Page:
Make sure your child sees the dentist regularly. Routine exams and cleanings are a must for good oral health. Even if your child is doing a good job maintaining an oral hygiene routine, there are places where bacterial plaque can build up beyond the reach of a toothbrush and floss. These areas require professional attention. We can also give your child an in-office fluoride treatment to strengthen enamel and reverse very early decay. In some cases, we will recommend dental sealants to smooth out the little grooves in a child's back teeth. This is a quick and easy in-office procedure that will keep out food debris and bacteria for years. And, of course, we can monitor your child's dental development.
If you have any questions about tooth decay or the development of your child's teeth, please contact us or schedule an appointment for a consultation. You can also learn more by reading the Dear Doctor magazine articles “Dentistry & Oral Health for Children” and “How to Help Your Child Develop the Best Habits for Oral Health.”
Even before your infant's first tooth emerges, you can take steps to reduce the risk for cavities!
Cavities occur when decay-causing bacteria living in the mouth digest carbohydrates (sugars) introduced into the mouth via food and beverages. This produces acid, which can eat through the protective enamel surface of teeth and attack the more vulnerable dentin below. Infants aren't born with decay-promoting bacteria; however, they can acquire them from their caregiver(s) through close contact, for example:
- Kissing on the mouth
- Sharing food
- Sharing eating utensils (e.g., a spoon or glass)
- Cleaning off a pacifier by mouth
Tooth decay is the most common chronic childhood disease! It can start as soon as the first tooth erupts — which generally happens around age 6 to 9 months but can be as early as 3 months or as late as 1 year. Besides being potentially painful, severe tooth decay may cause your child to lose the affected primary (baby) tooth before it's due to fall out on its own. That, in turn, can raise the risk of orthodontic problems because primary teeth maintain space for permanent teeth, which also use them as their guide for coming in properly.
It's important to clean your child's teeth regularly once they appear and to refrain from certain feeding activities that have been linked with early tooth decay. For example, use of a sleep-time bottle containing a liquid with natural or added sugars, such as formula or juice, can result in a pattern of severe decay once referred to as “baby bottle tooth decay.” These days, the term early childhood caries (ECC) is more commonly used to also encompass decay linked to continuous sippy-cup use, at-will breast-feeding throughout the night, use of a sweetened pacifier, or routine use of sugar-based oral medicines to treat chronic illness.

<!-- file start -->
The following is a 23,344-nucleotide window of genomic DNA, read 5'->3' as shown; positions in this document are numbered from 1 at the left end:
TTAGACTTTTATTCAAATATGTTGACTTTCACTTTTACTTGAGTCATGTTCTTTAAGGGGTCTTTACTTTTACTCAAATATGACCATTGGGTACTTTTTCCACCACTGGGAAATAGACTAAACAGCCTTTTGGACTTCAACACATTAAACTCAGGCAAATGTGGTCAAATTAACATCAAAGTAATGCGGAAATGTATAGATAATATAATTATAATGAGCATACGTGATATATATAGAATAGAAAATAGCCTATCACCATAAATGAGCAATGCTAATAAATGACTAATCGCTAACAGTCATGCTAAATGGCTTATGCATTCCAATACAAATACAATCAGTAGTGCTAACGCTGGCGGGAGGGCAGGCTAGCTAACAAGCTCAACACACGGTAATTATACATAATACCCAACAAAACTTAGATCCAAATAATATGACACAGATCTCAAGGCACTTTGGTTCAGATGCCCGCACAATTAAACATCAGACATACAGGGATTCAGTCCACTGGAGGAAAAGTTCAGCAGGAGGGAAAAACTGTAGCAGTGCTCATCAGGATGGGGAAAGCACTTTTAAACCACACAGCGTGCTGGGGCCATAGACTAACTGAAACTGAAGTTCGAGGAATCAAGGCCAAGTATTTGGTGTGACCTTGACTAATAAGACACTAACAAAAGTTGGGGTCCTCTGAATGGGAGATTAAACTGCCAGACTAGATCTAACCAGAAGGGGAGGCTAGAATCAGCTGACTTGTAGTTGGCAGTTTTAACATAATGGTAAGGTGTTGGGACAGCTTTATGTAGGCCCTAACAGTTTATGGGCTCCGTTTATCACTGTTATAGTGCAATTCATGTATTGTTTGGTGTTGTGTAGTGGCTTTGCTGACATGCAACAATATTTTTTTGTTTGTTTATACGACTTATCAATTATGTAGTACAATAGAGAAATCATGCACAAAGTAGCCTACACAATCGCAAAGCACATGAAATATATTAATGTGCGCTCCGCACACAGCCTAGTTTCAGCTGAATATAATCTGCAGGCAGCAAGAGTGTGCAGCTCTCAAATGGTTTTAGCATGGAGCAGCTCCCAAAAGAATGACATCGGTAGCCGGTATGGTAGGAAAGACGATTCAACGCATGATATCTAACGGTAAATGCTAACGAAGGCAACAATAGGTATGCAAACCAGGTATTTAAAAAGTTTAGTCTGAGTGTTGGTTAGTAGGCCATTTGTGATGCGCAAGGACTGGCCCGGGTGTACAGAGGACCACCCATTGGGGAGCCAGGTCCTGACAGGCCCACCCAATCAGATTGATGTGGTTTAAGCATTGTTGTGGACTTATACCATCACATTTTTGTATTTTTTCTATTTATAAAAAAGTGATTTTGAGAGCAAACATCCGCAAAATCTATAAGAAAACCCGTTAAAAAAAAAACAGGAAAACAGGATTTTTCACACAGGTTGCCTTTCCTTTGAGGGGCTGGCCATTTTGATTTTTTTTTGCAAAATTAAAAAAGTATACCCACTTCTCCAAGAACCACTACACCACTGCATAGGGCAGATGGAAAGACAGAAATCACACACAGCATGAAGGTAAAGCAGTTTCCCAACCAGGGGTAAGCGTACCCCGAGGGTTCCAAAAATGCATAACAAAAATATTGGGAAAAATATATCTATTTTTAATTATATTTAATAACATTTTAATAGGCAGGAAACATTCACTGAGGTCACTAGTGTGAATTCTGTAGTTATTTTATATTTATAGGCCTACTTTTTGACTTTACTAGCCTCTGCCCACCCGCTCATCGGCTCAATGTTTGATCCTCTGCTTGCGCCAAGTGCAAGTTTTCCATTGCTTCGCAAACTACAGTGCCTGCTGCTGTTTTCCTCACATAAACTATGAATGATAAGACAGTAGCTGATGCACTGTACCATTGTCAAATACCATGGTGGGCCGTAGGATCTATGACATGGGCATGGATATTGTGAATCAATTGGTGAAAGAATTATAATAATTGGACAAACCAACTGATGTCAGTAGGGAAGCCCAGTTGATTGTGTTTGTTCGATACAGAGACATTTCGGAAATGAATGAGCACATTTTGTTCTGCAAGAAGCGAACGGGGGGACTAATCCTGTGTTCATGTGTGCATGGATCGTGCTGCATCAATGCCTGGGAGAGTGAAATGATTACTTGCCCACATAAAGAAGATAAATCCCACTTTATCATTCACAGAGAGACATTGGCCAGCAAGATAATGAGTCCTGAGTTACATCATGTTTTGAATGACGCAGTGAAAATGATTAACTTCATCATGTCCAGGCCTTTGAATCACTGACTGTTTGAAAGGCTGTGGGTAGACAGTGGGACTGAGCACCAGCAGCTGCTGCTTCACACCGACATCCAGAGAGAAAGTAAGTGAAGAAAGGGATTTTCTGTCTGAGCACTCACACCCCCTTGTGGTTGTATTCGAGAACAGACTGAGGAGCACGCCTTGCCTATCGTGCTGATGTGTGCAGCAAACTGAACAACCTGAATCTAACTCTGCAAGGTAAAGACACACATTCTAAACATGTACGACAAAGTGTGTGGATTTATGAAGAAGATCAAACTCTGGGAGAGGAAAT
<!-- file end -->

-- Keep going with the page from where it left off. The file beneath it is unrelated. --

We recommend that you schedule a dental visit for your baby upon eruption of his or her first tooth or by age 1. This first visit can include risk assessment for decay, hands-on instruction on teeth cleaning, nutritional/feeding guidance, fluoride recommendations, and even identification of underlying conditions that should be monitored. Your child's smile is a sight to behold; starting early improves the odds of keeping it that way!
If you would like more information about infant dental care, please contact us or schedule an appointment for a consultation. You can also learn more about this topic by reading the Dear Doctor magazine article “Age One Dental Visit.”
Throughout your child's lifetime, you will experience many important milestones together, some more pleasant than others. Teething is one of those notable milestones, and unfortunately, this “rite of passage” may cause your baby to feel uncomfortable at times.
Teething describes the tooth eruption process by which baby teeth emerge through the gums and into the mouth. It usually begins when your baby is between six and nine months, but may start as early as three months or as late as twelve months. Most children will have all 20 baby teeth by agree three, with the lower front teeth erupting first, followed by the two upper front teeth and then the molars.
Every baby will experience teething differently, but the following symptoms are very common:
- Biting and gnawing
- Gum swelling
- Chin rash
- Disrupted sleeping patterns
- Ear rubbing
- Decreased appetite
Many babies make it through the teething phase without much discomfort, but sometimes the pain can be substantial. If your baby is lucky enough to experience no discomfort, he or she will likely demonstrate some of the classic symptoms of teething, such as swollen gums and drooling. You may also notice that he or she will bite or chew anything and will wake up frequently during the night. These symptoms occur most often the week the teeth actually break through the gums, beginning four days before the eruption and lasting about three days after.
Here are a few suggestions to help reduce your baby's discomfort during teething:
- Teething rings: The American Academy of Pediatric Dentistry (AAPD) recommends that parents use a clean, chilled, rubber teething ring or cold wet washcloth.
- Chilled pacifiers: Be careful not to freeze teething rings or pacifiers, as ice can burn if left in place too long.
- Gum massage: Massaging inflamed gums with your clean finger may be helpful to reduce the pressure.
- Over-the-counter medicine: If pain continues, you can give your baby acetaminophen or ibuprofen, but check with a pediatrician or pharmacist for the correct dosage. The medicine should be swallowed and not massaged into the sore areas, as this, too, can burn.
Other unpleasant side-effects of teething include diarrhea, rashes and fever. Though many have reported these symptoms to be normal, if your infant has fever or diarrhea during teething or continues to experience pain, you should schedule an appointment with our office. We'll examine your baby to ensure that the discomfort is related to teething and not something more serious.